Where Joe Gibbs stands on dirt racing for Christopher Bell, Chase Briscoe

While signing with Joe Gibbs Racing will surely be a major boost to his NASCAR Cup Series ambitions, it may come at the expense of everything Chase Briscoe enjoys doing on dirt tracks in open wheel cars for the foreseeable future.

It’s no secret that the eponymous team owner does not like his drivers racing on dirt in their free time. It was a point of contention to Tony Stewart when he raced there and Christopher Bell has faced obstacles over the past half-decade too.

But Gibbs’ NASCAR equipment is amongst the best in the discipline, and he pays some of the highest salaries as well, so it’s generally a worthwhile endeavor when the Super Bowl winning head coach turned Cup Series championship team owner comes calling.

So, what is his current dirt policy for Bell and Briscoe?

“What we’ve developed here, if someone wants to run a race outside of our Cup stuff and everything, they just come to us,” Gibbs said during a press conference introducing Briscoe on Tuesday. “They go to the crew chief first and then they go to our competition guy Michael and then we all talk it over. It has a lot to do with the car and the race track and we’ll make a decision to go forward.

“There will be times, but definitely, we’ll use common sense. That’s the way we’ve developed a little plan moving forward because I know it’s important to them.”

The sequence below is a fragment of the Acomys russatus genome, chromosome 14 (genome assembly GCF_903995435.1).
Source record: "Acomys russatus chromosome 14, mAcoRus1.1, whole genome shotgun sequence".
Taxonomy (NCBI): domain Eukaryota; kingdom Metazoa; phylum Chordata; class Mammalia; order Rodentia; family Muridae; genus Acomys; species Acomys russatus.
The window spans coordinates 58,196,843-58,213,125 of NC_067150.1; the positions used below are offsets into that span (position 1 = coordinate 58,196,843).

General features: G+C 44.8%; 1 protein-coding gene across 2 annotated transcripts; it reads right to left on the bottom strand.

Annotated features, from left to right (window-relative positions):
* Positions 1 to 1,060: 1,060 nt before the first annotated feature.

For a while, it seemed like Bell had finally broken through and raced a good bit in his free time from 2020 to 2022 but then DJ VanderLey, a racer turned Stewart-Haas engineer, was paralyzed in a Micro Sprint race promoted by the Cup Series contender at the Texas Motor Speedway Dirt Track and everything changed.

Bell told World of Outlaws contender David Gravel on his YouTube channel in January 2023 that he was prohibited from dirt racing for the time being, including the past two Chili Bowl Midget Nationals, under orders from the boss.

“Joe is very vocal about me not dirt track racing, for the time being. And he doesn’t love it at all,” Bell said to Gravel. “I had a great relationship with Coy Gibbs (Joe’s son) and my dirt track racing was funneled through there.” 

Coy Gibbs died in November 2022 while attending the NASCAR championship weekend at Phoenix Raceway.

As for Briscoe, he still hopes to race some but his Sprint Car and Midget program is operated by his dad, veteran racer Kevin Briscoe, as a development program of sorts.

“I’ve been having way more fun on the owner side rather than the driver side.” Briscoe told FloRacing over the weekend in New Hampshire. “I’ve only run seven or eight races this year. My dad has been running the program day to day, Karter Sarff has done a really good job, I hope to continue to build that program.”

Bell has recently returned to dirt, but it was a one-off appearance in a Micro Sprint at Millbridge Speedway in North Carolina, a low speed, short bullring so that doesn’t answer much in terms of Sprint Cars or Midgets.

The current JGR policy is also different from that at Hendrick Motorsports, which allows Kyle Larson to race everything from Sprint Cars, Midgets and Late Models to the Indianapolis 500 last month, sponsoring his efforts along the way.

It has also permitted Alex Bowman to race on dirt and William Byron to race pavement Super Late Models.

Matt Weaver is a Motorsports Insider for Sportsnaut. Follow him on Twitter.

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